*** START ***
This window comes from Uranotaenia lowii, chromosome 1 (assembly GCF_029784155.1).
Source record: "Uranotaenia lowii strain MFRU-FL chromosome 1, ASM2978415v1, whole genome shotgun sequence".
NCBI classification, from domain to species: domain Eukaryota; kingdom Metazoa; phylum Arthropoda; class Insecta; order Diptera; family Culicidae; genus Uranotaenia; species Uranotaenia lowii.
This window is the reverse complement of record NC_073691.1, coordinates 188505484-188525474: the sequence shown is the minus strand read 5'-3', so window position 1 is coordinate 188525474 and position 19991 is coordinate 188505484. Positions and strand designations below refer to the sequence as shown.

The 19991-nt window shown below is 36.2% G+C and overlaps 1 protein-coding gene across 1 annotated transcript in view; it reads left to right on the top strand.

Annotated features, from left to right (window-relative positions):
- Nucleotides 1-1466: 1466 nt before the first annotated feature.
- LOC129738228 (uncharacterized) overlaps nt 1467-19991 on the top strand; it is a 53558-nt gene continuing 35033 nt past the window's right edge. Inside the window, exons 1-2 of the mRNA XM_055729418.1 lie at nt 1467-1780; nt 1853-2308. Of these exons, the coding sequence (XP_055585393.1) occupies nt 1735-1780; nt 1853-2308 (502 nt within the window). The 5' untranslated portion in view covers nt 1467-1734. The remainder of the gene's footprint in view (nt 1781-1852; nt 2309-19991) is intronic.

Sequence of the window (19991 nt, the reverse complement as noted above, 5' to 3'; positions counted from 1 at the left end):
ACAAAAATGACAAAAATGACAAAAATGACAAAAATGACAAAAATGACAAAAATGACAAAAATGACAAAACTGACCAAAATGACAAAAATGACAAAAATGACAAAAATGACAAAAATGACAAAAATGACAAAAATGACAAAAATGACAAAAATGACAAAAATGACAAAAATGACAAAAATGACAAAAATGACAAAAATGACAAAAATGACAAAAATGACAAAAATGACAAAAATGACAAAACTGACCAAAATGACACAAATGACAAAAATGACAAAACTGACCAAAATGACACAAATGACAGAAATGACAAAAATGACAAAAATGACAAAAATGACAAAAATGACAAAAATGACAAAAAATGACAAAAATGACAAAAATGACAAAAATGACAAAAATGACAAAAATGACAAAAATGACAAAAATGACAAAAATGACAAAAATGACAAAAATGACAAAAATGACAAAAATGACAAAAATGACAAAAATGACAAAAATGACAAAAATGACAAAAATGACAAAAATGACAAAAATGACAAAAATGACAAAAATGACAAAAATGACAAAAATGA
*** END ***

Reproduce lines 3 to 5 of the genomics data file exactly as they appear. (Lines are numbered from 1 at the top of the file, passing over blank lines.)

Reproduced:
NCBI classification, from domain to species: domain Eukaryota; kingdom Metazoa; phylum Arthropoda; class Insecta; order Diptera; family Culicidae; genus Uranotaenia; species Uranotaenia lowii.
This window is the reverse complement of record NC_073691.1, coordinates 188505484-188525474: the sequence shown is the minus strand read 5'-3', so window position 1 is coordinate 188525474 and position 19991 is coordinate 188505484. Positions and strand designations below refer to the sequence as shown.

The 19991-nt window shown below is 36.2% G+C and overlaps 1 protein-coding gene across 1 annotated transcript in view; it reads left to right on the top strand.